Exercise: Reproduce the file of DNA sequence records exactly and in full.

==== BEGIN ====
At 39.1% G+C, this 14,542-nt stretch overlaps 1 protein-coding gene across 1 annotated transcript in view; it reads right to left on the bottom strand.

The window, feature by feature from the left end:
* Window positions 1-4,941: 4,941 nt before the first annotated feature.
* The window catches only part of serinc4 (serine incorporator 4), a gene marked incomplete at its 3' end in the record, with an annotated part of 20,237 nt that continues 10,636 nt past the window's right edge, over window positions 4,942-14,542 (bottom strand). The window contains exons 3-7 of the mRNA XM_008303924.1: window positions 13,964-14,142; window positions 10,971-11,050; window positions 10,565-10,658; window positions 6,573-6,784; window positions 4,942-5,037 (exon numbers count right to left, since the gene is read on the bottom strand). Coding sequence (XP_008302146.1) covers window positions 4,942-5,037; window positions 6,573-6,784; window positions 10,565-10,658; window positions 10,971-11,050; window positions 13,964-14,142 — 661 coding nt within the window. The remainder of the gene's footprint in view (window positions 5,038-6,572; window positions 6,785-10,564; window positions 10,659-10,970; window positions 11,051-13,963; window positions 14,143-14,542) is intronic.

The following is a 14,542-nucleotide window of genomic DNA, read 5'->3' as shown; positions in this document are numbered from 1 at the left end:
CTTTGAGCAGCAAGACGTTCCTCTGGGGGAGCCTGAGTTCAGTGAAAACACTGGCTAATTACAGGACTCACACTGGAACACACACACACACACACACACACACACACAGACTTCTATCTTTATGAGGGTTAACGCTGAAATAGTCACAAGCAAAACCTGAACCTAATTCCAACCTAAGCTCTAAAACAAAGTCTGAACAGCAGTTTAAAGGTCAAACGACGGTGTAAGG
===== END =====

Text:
At 39.1% G+C, this 14,542-nt stretch overlaps 1 protein-coding gene across 1 annotated transcript in view; it reads right to left on the bottom strand.

The window, feature by feature from the left end:
* Window positions 1-4,941: 4,941 nt before the first annotated feature.
* The window catches only part of serinc4 (serine incorporator 4), a gene marked incomplete at its 3' end in the record, with an annotated part of 20,237 nt that continues 10,636 nt past the window's right edge, over window positions 4,942-14,542 (bottom strand). The window contains exons 3-7 of the mRNA XM_008303924.1: window positions 13,964-14,142; window positions 10,971-11,050; window positions 10,565-10,658; window positions 6,573-6,784; window positions 4,942-5,037 (exon numbers count right to left, since the gene is read on the bottom strand). Coding sequence (XP_008302146.1) covers window positions 4,942-5,037; window positions 6,573-6,784; window positions 10,565-10,658; window positions 10,971-11,050; window positions 13,964-14,142 — 661 coding nt within the window. The remainder of the gene's footprint in view (window positions 5,038-6,572; window positions 6,785-10,564; window positions 10,659-10,970; window positions 11,051-13,963; window positions 14,143-14,542) is intronic.

The following is a 14,542-nucleotide window of genomic DNA, read 5'->3' as shown; positions in this document are numbered from 1 at the left end:
CTTTGAGCAGCAAGACGTTCCTCTGGGGGAGCCTGAGTTCAGTGAAAACACTGGCTAATTACAGGACTCACACTGGAACACACACACACACACACACACACACACACAGACTTCTATCTTTATGAGGGTTAACGCTGAAATAGTCACAAGCAAAACCTGAACCTAATTCCAACCTAAGCTCTAAAACAAAGTCTGAACAGCAGTTTAAAGGTCAAACGACGGTGTAAGG